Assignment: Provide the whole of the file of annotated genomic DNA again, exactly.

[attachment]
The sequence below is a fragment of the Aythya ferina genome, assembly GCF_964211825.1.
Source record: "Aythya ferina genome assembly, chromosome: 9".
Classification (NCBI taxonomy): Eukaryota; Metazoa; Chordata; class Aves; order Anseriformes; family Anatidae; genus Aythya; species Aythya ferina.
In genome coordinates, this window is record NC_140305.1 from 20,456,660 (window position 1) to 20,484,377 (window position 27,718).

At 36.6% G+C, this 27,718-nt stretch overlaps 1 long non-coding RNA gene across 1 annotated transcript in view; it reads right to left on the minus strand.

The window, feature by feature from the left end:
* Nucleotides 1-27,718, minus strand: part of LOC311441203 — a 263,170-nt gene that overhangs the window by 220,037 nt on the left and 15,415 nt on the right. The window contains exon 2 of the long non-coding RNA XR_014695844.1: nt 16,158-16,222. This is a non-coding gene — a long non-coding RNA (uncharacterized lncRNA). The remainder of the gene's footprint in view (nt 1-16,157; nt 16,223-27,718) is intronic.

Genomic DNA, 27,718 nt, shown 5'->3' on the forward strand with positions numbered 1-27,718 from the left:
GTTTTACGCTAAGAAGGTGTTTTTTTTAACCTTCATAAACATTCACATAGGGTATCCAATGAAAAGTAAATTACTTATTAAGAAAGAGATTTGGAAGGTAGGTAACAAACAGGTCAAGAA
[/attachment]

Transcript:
The sequence below is a fragment of the Aythya ferina genome, assembly GCF_964211825.1.
Source record: "Aythya ferina genome assembly, chromosome: 9".
Classification (NCBI taxonomy): Eukaryota; Metazoa; Chordata; class Aves; order Anseriformes; family Anatidae; genus Aythya; species Aythya ferina.
In genome coordinates, this window is record NC_140305.1 from 20,456,660 (window position 1) to 20,484,377 (window position 27,718).

At 36.6% G+C, this 27,718-nt stretch overlaps 1 long non-coding RNA gene across 1 annotated transcript in view; it reads right to left on the minus strand.

The window, feature by feature from the left end:
* Nucleotides 1-27,718, minus strand: part of LOC311441203 — a 263,170-nt gene that overhangs the window by 220,037 nt on the left and 15,415 nt on the right. The window contains exon 2 of the long non-coding RNA XR_014695844.1: nt 16,158-16,222. This is a non-coding gene — a long non-coding RNA (uncharacterized lncRNA). The remainder of the gene's footprint in view (nt 1-16,157; nt 16,223-27,718) is intronic.

Genomic DNA, 27,718 nt, shown 5'->3' on the forward strand with positions numbered 1-27,718 from the left:
GTTTTACGCTAAGAAGGTGTTTTTTTTAACCTTCATAAACATTCACATAGGGTATCCAATGAAAAGTAAATTACTTATTAAGAAAGAGATTTGGAAGGTAGGTAACAAACAGGTCAAGAA